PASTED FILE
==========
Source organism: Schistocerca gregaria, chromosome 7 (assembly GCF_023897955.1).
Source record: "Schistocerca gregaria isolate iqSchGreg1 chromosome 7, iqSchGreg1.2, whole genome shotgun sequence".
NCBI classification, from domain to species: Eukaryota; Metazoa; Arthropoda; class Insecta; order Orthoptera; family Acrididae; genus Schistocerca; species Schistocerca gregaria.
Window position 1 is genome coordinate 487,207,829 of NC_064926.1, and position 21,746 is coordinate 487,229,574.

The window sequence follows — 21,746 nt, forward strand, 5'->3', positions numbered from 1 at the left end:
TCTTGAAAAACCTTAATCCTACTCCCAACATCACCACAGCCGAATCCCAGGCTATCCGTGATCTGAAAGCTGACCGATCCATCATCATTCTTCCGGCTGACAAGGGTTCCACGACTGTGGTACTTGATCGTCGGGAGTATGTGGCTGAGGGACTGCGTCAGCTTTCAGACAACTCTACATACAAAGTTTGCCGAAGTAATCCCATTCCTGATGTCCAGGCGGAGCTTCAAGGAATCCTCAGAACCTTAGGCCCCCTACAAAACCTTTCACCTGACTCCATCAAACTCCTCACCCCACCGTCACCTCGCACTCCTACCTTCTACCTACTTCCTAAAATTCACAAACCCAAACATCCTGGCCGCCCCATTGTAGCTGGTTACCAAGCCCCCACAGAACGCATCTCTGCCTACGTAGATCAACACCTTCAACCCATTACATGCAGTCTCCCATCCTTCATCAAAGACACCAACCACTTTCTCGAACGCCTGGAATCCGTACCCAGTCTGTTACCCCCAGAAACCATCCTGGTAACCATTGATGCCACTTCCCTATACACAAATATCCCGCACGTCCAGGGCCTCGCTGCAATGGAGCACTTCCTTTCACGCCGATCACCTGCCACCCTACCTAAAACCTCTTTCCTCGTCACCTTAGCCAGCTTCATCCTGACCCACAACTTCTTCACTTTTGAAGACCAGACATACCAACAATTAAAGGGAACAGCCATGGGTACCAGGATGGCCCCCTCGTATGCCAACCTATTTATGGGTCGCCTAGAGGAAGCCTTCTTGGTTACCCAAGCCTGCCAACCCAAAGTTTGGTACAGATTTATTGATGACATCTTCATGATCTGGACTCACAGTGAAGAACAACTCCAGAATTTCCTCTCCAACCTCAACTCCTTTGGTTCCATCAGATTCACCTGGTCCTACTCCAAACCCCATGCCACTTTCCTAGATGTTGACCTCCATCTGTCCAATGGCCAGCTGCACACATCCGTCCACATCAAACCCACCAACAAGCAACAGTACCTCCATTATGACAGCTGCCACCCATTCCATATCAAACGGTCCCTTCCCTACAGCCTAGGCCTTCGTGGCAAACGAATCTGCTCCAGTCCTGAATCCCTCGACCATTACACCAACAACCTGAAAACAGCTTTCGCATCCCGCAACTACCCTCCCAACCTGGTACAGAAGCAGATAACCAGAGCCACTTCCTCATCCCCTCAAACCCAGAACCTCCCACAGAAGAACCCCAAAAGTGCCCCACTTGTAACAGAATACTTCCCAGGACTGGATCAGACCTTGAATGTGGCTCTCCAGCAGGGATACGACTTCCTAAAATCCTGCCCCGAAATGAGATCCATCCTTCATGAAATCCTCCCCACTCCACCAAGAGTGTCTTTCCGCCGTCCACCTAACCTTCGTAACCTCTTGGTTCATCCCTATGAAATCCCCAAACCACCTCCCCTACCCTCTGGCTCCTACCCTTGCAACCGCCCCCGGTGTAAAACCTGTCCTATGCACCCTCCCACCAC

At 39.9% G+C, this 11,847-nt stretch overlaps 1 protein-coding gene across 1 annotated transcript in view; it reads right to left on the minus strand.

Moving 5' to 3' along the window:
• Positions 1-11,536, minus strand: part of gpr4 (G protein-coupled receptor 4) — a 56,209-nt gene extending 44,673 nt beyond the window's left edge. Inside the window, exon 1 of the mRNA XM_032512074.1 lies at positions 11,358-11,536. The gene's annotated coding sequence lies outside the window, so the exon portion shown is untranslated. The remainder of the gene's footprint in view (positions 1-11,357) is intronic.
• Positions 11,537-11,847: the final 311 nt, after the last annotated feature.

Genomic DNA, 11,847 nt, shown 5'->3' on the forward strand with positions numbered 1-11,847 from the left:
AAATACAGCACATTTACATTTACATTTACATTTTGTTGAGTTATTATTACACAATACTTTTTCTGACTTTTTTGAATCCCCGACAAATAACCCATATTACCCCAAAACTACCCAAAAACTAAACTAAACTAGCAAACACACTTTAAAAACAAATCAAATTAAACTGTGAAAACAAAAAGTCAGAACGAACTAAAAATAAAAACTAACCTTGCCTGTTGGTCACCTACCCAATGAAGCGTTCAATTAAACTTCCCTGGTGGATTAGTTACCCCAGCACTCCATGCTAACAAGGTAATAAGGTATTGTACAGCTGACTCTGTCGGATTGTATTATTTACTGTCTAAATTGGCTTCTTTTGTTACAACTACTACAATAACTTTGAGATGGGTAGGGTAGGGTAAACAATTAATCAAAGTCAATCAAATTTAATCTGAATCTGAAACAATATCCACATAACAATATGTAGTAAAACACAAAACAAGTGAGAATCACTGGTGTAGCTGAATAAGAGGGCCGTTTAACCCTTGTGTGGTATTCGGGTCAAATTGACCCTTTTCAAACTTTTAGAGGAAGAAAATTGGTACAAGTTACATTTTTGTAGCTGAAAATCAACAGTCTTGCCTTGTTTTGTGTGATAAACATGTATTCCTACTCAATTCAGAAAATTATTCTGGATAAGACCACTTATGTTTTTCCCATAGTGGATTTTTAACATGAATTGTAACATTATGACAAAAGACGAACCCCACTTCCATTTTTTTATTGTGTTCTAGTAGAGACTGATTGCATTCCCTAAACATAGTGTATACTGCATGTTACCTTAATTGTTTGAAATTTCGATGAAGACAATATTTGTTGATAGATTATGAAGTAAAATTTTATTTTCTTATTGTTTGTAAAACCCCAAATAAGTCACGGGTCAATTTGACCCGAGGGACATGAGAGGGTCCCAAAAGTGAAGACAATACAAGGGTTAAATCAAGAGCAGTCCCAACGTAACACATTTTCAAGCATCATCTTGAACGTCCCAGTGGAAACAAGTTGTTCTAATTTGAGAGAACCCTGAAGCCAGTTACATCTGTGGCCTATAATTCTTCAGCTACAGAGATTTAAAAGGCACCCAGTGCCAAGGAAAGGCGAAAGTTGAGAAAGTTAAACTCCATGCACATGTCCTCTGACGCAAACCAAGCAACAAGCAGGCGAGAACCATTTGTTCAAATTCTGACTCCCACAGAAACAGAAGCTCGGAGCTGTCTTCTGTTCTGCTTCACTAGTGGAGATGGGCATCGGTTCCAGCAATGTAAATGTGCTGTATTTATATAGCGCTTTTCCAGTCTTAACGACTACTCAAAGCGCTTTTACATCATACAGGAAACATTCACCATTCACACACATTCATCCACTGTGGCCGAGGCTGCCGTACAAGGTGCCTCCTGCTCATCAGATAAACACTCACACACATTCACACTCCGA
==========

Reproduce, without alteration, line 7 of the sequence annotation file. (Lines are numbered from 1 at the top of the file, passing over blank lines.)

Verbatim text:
At 39.9% G+C, this 11,847-nt stretch overlaps 1 protein-coding gene across 1 annotated transcript in view; it reads right to left on the minus strand.